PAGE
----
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Two major IPC adoption research studies published in England and Wales

IPC contributes to the evidence base around the additional needs of adoptive and Special Guardianship Orders (SGO) children

Two major adoption studies have been completed by IPC: published by the Department for Education in England and the National Adoption Service for Wales. Based on questionnaires completed by approximately 1,400 parents and carers, these studies highlight the significant emotional health and wellbeing needs of adopted children as well as the impact of national funding on improved access to support.

Today, research undertaken by IPC into support for children who are adopted was published by the National Adoption Service for Wales (NAS): read the report here. The other study also involved children with a Special Guardianship Order (SGO) and was published in March by the Department for Education: read the report here.

Each study explores, in relation to a significant if not fully representative population of adopted children (also some children subject to a Special Guardianship Order in England):

  • What are their needs and attributes, including when presenting to local or regional support services?
  • What has been the impact of national policy and allied funding streams (such as the Adoption Support Framework in Wales and the Adoption Support Fund in England) on access to support for these children and their families.

Findings from the two IPC-led studies are interesting to compare as they have explored some of the same questions with parents and carers in relatively similar timeframes and through similar (online survey) methods. However, the cohorts are not identical. For example: the Wales cohort is considered to be more representative of all adoptive children and families in that all such families known to regional adoption teams or voluntary adoption agencies were invited to participate. The England cohort is more specifically focused on adopted children and those with an SGO whose families have applied via their regional or local adoption support services for funded therapeutic support (under the Adoption Support Fund).

Key findings worth comparison relate to:

  • Levels of child emotional health and wellbeing. Both studies confirm that some, indeed many adopted (and SGO) children have significantly greater emotional health and wellbeing needs compared with overall populations of similarly aged children in the UK. In the Wales study, the children’s average emotional health and wellbeing (as measured by the Strengths and Difficulties Questionnaire) was slightly better than in the England study, as would be expected given the cohort differences outlined above, but still significantly worse than normative samples of children of a similar age.
  • Diagnosed conditions. Both studies indicated an increased prevalence of Attention Deficit Hyperactivity Disorder (ADHD) and Autistic Spectrum Disorder (ASD) in these populations of mostly adoptive and some SGO children. The prevalence of Foetal Alcohol Spectrum Disorder is raised in the England sample but not in the Wales sample when compared with conservative estimates of whole population diagnosis levels.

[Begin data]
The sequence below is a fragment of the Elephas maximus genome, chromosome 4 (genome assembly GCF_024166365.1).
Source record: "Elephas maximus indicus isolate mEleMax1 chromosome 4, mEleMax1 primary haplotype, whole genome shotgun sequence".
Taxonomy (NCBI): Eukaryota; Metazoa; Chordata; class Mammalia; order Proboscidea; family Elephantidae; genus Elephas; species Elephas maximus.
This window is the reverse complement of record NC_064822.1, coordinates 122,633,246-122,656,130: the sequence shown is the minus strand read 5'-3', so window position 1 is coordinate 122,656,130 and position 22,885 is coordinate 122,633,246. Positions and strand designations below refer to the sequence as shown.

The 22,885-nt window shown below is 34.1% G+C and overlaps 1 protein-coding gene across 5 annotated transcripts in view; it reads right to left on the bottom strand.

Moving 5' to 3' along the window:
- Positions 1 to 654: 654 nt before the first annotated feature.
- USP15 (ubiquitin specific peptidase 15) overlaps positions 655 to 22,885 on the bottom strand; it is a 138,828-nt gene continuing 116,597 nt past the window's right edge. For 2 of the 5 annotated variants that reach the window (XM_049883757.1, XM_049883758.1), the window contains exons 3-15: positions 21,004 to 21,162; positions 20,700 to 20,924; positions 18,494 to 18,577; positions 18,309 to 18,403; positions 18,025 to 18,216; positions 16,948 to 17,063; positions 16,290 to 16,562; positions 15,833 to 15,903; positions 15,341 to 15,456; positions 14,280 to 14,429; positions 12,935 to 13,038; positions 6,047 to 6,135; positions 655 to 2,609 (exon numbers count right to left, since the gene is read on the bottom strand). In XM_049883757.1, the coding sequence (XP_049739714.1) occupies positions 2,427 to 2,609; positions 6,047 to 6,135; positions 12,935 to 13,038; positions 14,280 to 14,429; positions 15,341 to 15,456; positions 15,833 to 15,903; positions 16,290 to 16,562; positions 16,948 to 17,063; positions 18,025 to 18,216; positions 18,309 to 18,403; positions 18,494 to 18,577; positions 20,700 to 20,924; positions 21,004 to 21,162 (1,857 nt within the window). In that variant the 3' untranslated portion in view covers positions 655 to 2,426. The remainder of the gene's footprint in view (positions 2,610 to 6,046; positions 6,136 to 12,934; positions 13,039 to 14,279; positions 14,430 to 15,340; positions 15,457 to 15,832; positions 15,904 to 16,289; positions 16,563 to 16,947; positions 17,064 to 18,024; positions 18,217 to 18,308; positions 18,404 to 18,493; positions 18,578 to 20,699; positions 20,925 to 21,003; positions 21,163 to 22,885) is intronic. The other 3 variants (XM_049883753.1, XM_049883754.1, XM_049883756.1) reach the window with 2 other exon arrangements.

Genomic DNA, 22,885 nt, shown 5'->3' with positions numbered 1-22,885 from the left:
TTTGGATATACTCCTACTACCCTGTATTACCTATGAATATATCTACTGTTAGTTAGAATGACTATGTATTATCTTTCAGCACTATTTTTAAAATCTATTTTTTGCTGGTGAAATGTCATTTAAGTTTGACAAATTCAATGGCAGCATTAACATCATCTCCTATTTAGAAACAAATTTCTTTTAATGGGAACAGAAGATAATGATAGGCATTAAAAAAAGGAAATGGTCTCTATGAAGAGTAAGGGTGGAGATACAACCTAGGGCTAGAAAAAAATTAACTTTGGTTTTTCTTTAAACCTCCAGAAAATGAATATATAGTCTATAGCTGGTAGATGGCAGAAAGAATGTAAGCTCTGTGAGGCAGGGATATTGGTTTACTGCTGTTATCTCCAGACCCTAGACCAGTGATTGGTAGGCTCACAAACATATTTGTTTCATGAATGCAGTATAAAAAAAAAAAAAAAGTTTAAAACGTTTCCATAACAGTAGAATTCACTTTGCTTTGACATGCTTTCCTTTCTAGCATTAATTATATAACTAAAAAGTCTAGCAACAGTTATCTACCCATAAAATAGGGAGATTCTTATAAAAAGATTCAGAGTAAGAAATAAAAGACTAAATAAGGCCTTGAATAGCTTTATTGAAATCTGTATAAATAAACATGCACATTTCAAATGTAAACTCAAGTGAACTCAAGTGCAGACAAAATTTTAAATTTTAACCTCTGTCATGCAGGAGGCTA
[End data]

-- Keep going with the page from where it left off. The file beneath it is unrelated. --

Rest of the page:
• Additional needs in school. In both cohorts, the reported incidence of children having a school-based plan relating to their additional needs was very high. For example, in the England cohort, approximately one half of the 1,000 plus children had a form of specialist education plan and approximately one third of those aged 11+ had a highly specialist Education, Health and Care Plan (EHCP). In the Wales cohort, approximately one third of the children had formally recognised additional learning needs and plans.
  • Levels of parent emotional health and wellbeing. Both studies also measured parent/carer emotional health and wellbeing levels using the Short Warwick Edinburgh Mental Wellbeing Scale (SWEMWBS) and both identified significantly worse parent/carer emotional wellbeing compared with overall populations of adults.

Together, the studies provide compelling evidence of the significant additional needs of many, if not all, adoptive and SGO children and families.

In both jurisdictions, national policy and funding has recently been directed towards improving the wellbeing of adopted (and in England SGO) children and families and, in both jurisdictions, these studies suggest improving access to (grant funded) support. The Wales study paints a picture of grant funding being directed towards more preventative, earlier forms of help for families. The English study suggests that funding so far has been targeted on children with more significant emotional health and wellbeing needs.

The England study will report later this year about the extent to which ASF-funded therapeutic support actually improves outcomes for children and families receiving it in the short term, at around the end of a period of funded therapeutic support. Another further report will explore the extent to which outcomes are achieved in the medium term (approximately 6 months after an intervention has ended).

In the meantime, the findings represent a clear marker of the need for ongoing focus, funding and support for such interventions, and for more to be learned about ‘what works’ at what stage of an adoptive or SGO / care journey for and with children, young people and families, as well as with those who play a significant role in relation to them, for example schools and health services.

Find out more about these studies, contact:

Katy Burch,
Clare Dodwell,

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